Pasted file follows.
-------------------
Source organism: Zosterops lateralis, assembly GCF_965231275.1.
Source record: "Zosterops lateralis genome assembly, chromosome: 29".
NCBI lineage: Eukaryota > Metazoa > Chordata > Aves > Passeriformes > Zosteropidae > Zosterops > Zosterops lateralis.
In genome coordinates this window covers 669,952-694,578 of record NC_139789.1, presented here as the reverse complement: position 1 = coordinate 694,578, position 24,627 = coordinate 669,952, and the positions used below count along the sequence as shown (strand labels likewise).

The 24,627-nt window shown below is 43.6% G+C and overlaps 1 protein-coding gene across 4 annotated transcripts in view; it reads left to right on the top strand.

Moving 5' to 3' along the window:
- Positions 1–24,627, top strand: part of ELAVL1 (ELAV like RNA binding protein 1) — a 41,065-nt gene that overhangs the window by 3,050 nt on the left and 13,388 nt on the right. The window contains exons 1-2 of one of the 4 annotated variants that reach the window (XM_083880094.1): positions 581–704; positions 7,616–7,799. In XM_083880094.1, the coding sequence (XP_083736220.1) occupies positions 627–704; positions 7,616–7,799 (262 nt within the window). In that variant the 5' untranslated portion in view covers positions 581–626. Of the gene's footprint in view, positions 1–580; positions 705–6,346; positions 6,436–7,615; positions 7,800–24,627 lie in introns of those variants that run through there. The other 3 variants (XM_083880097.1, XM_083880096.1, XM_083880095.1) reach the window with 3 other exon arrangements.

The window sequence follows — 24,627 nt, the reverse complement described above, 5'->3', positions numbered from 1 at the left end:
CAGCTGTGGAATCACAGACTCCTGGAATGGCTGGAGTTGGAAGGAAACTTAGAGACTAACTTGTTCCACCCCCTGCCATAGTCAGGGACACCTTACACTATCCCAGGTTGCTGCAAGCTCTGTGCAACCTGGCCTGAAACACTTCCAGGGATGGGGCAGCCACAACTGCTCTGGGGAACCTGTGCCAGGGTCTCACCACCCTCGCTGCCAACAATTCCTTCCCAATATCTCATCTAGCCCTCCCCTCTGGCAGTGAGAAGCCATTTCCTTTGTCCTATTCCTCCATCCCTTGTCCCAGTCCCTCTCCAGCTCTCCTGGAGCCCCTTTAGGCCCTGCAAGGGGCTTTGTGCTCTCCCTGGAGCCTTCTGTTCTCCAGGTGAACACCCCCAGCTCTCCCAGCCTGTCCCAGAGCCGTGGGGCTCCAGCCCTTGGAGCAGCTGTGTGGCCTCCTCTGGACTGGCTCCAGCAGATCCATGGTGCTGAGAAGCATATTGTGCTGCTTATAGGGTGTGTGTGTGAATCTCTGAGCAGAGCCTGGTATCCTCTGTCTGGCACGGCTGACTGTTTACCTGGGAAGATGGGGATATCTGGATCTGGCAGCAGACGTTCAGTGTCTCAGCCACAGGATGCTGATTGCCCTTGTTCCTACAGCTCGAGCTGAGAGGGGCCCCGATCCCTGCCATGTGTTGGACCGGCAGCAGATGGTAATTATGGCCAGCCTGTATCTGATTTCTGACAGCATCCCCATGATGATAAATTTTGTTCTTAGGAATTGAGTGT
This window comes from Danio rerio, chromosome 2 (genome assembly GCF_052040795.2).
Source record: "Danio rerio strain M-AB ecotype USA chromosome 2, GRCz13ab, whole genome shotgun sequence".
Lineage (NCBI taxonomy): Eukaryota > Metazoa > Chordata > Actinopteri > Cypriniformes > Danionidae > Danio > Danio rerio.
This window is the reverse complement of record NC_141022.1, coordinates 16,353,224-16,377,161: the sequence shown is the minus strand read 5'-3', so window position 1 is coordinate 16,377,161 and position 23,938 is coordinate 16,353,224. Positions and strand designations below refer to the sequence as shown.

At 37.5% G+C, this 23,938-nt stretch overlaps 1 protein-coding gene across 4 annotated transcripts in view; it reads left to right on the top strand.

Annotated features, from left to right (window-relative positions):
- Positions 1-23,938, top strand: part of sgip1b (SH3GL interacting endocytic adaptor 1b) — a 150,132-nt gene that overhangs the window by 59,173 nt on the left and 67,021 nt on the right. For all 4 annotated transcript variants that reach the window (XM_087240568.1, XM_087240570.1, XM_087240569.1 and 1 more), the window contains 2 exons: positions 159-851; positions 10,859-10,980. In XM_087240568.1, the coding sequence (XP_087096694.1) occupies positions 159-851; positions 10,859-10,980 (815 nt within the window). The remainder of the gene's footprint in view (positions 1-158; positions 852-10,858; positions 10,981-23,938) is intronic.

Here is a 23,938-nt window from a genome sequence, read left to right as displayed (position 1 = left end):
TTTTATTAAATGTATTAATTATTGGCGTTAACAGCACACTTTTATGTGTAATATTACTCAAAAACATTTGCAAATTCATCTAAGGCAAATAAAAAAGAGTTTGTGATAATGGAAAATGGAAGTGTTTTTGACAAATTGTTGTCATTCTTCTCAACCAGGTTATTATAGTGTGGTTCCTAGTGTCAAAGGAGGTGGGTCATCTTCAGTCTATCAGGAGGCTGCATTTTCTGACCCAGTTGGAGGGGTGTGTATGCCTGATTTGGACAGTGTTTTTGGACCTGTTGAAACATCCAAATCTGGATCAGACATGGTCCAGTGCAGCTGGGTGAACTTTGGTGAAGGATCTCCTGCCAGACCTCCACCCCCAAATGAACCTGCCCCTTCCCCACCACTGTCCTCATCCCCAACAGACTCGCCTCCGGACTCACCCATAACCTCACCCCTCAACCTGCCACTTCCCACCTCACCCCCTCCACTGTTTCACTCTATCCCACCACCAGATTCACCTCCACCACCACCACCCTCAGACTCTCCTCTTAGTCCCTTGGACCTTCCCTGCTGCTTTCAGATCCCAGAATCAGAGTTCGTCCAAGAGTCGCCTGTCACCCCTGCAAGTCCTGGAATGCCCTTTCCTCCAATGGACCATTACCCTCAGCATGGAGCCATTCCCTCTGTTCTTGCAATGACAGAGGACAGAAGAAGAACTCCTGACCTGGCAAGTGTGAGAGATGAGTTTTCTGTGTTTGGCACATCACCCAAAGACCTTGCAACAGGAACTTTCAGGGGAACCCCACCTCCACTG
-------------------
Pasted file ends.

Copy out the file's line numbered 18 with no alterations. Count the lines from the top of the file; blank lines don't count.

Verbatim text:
TTTTATTAAATGTATTAATTATTGGCGTTAACAGCACACTTTTATGTGTAATATTACTCAAAAACATTTGCAAATTCATCTAAGGCAAATAAAAAAGAGTTTGTGATAATGGAAAATGGAAGTGTTTTTGACAAATTGTTGTCATTCTTCTCAACCAGGTTATTATAGTGTGGTTCCTAGTGTCAAAGGAGGTGGGTCATCTTCAGTCTATCAGGAGGCTGCATTTTCTGACCCAGTTGGAGGGGTGTGTATGCCTGATTTGGACAGTGTTTTTGGACCTGTTGAAACATCCAAATCTGGATCAGACATGGTCCAGTGCAGCTGGGTGAACTTTGGTGAAGGATCTCCTGCCAGACCTCCACCCCCAAATGAACCTGCCCCTTCCCCACCACTGTCCTCATCCCCAACAGACTCGCCTCCGGACTCACCCATAACCTCACCCCTCAACCTGCCACTTCCCACCTCACCCCCTCCACTGTTTCACTCTATCCCACCACCAGATTCACCTCCACCACCACCACCCTCAGACTCTCCTCTTAGTCCCTTGGACCTTCCCTGCTGCTTTCAGATCCCAGAATCAGAGTTCGTCCAAGAGTCGCCTGTCACCCCTGCAAGTCCTGGAATGCCCTTTCCTCCAATGGACCATTACCCTCAGCATGGAGCCATTCCCTCTGTTCTTGCAATGACAGAGGACAGAAGAAGAACTCCTGACCTGGCAAGTGTGAGAGATGAGTTTTCTGTGTTTGGCACATCACCCAAAGACCTTGCAACAGGAACTTTCAGGGGAACCCCACCTCCACTG